Should You Do a Garter Toss?

Wondering if you should do a garter toss at your wedding? Learn about the pros and cons with this complete guide.

By Maggie Mahoney

Should You Do a Garter Toss
Photo by Zola

The First Look ✨

Weddings come along with a wealth of traditions, from the first dance to the old adage “something old, something new, something borrowed, and something blue.” But which traditions you wish to partake in and which you prefer to skip is ultimately up to you and your partner. And one of the more controversial customs tends to be the garter toss. If you’re debating whether or not to incorporate this ritual into your wedding reception, no need to fret, we’re here to help. Below are a few things to consider when deciding whether or not to incorporate a garter toss into your wedding reception.

What Is a Bridal Garter?

Simply put, a garter is a flexible band (often made of lace) that’s worn around the leg. Garters were originally used to hold up stockings, but today garters are less functional and more fashionable. Think of them as a traditional form of bridal lingerie.

Should You Do a Garter Toss? Photo Credit // Idena Beach Photography

How Much Do Garters Cost—and Where Can You Purchase Them?

Depending on the material and quality of the wedding garter, the price can vary widely. You can find bridal garter options as cheap as $10 and as expensive as more than $100. If you’re planning to wear a wedding garter for the toss and then dispose of it, an inexpensive option is the way to go. However, if you plan to save your garter as a keepsake from your special day, you may want to invest in a slightly pricier version.

Garters can be found in a plethora of places. Local bridal shops are bound to have options for purchase. However, retailers like Etsy or David’s Bridal also carry garters. You can even go for a custom garter created by a seamstress or florist (floral garter).

Garter Toss History

The garter toss is one of the oldest Western wedding traditions. It’s thought to have originated from England’s “flinging the stocking” tradition that came about in the 1400s. At that time, the garter was a form of proof that a couple had consummated their marriage on their wedding night. However, the birth of the wedding garter tradition we have today was said to have taken root in 1500s France. Back then, snagging a piece of the bride’s clothing off of her body was considered good luck.

Over time, the ritual has evolved to consist of the groom removing the garter from the seated brides’ leg, often during a sensual or slow song, in front of their wedding guests at the wedding reception. The garter is then tossed into a crowd of single men on the dance floor (almost like the male equivalent of the bouquet toss). The winners of the bouquet and garter toss are said to be the next to find love, or more specifically, get married.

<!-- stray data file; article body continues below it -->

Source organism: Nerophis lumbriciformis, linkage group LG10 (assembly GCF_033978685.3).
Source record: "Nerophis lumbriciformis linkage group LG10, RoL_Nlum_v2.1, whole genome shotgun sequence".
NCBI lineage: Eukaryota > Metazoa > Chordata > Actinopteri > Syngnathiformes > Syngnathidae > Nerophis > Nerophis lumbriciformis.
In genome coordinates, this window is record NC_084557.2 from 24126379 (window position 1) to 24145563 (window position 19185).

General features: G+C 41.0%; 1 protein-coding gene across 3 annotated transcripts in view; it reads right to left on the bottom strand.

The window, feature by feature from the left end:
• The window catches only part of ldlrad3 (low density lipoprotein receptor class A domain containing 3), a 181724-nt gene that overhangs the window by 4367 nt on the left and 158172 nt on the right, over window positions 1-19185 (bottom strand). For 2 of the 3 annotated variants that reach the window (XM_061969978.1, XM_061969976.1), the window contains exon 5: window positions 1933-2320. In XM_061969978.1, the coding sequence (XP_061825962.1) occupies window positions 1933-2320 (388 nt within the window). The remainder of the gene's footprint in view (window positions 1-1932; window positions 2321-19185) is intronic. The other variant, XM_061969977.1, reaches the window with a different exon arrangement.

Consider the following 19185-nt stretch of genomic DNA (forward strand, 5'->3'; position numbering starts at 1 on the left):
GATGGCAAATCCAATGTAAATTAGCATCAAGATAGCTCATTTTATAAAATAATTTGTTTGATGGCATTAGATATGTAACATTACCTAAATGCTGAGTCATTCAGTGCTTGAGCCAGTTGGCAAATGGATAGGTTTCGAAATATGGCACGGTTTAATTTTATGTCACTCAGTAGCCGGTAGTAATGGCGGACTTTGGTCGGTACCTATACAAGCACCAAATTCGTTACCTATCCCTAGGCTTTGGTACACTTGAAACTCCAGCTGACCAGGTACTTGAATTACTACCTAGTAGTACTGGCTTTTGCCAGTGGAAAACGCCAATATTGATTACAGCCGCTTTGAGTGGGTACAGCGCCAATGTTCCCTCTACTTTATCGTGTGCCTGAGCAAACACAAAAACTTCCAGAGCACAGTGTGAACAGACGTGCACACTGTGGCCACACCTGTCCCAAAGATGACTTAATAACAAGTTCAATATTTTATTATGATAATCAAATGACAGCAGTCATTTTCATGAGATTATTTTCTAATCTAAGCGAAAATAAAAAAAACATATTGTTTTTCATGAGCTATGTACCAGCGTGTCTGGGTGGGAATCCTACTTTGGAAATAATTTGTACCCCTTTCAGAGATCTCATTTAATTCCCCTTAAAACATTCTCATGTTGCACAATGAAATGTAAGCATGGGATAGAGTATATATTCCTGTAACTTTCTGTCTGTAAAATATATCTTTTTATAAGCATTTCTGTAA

Some couples choose to remove the garter with hands, while others use their teeth. And still some others may decide to forgo the custom. It’s all up to personal preference and comfort levels.

Pros and Cons

In order to best decide if the garter toss ritual is right for you and your SO, consider the following:

Benefits

  • A nod to a time-honored tradition that many generations of people have participated in
  • Can provide great photo opportunities
  • An intimate moment between you and your SO
  • Can help break up your wedding reception and engage your guests
  • Relatively quick and lighthearted activity

Drawbacks

  • Can be uncomfortable for guests (especially children) to witness due to it’s intimate nature
  • May not meet every couple’s modesty standards
  • Can be considered gender normative, antiquated, or even sexist
  • Has the potential to become overly boisterous
  • The toss may cause damage to the garment

Still can’t quite decide what’s right for you? Here are some questions to ask yourself:

  • Are there any modifications you’d like to make to the garter toss that would enhance you and your SO’s comfort?
  • Does the garter toss fit well into your reception timeline and environment?
  • How do you feel your guests would respond to the garter toss tradition? Will it make people uncomfortable?
Should You Do a Garter Toss?Photo Credit // Eli Turner Studios

Alternatives to the Garter Toss

If you want to add your own creative twist or simply modify the tradition to enhance your personal comfort level, look no further. Here are a few viable modifications and alternatives to the customary approach:

  • Skip the removal of the garter and just have the toss (remove in private prior to the reception)
  • Wear the garter on another part of your body, like a hand or arm, to make the tradition a bit more PG
  • Simply make the bouquet toss a co-ed affair, so there’s no need for a garter toss
  • Use another item or prize as a stand-in for the garter and toss that out to your guests
  • Skip the garter removal and toss altogether

Whether you choose to incorporate the garter toss into your special day or forgo it altogether, the choice is entirely yours. Every couple has a different vision for their wedding day and though some find comfort in tradition, others may consider it oppressive or simply prefer to forge their own path. With the information above, you will have all the tools you need to decide if a garter toss is the right fit for you and your partner.

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